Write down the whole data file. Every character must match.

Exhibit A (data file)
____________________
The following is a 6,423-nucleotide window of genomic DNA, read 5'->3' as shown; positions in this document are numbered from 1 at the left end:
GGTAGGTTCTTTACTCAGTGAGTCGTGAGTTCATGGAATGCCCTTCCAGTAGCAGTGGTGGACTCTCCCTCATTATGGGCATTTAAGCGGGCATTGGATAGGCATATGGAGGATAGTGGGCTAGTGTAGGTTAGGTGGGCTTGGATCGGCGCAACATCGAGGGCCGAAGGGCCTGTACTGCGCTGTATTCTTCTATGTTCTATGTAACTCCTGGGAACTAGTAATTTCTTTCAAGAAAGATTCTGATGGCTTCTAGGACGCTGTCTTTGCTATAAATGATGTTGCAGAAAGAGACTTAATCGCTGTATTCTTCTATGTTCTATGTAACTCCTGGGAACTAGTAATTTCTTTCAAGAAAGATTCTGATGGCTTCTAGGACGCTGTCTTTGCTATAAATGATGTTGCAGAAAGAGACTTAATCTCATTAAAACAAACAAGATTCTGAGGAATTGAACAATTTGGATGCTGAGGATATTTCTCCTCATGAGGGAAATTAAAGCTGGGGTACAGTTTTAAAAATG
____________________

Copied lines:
The following is a 6,423-nucleotide window of genomic DNA, read 5'->3' as shown; positions in this document are numbered from 1 at the left end:
GGTAGGTTCTTTACTCAGTGAGTCGTGAGTTCATGGAATGCCCTTCCAGTAGCAGTGGTGGACTCTCCCTCATTATGGGCATTTAAGCGGGCATTGGATAGGCATATGGAGGATAGTGGGCTAGTGTAGGTTAGGTGGGCTTGGATCGGCGCAACATCGAGGGCCGAAGGGCCTGTACTGCGCTGTATTCTTCTATGTTCTATGTAACTCCTGGGAACTAGTAATTTCTTTCAAGAAAGATTCTGATGGCTTCTAGGACGCTGTCTTTGCTATAAATGATGTTGCAGAAAGAGACTTAATCGCTGTATTCTTCTATGTTCTATGTAACTCCTGGGAACTAGTAATTTCTTTCAAGAAAGATTCTGATGGCTTCTAGGACGCTGTCTTTGCTATAAATGATGTTGCAGAAAGAGACTTAATCTCATTAAAACAAACAAGATTCTGAGGAATTGAACAATTTGGATGCTGAGGATATTTCTCCTCATGAGGGAAATTAAAGCTGGGGTACAGTTTTAAAAATG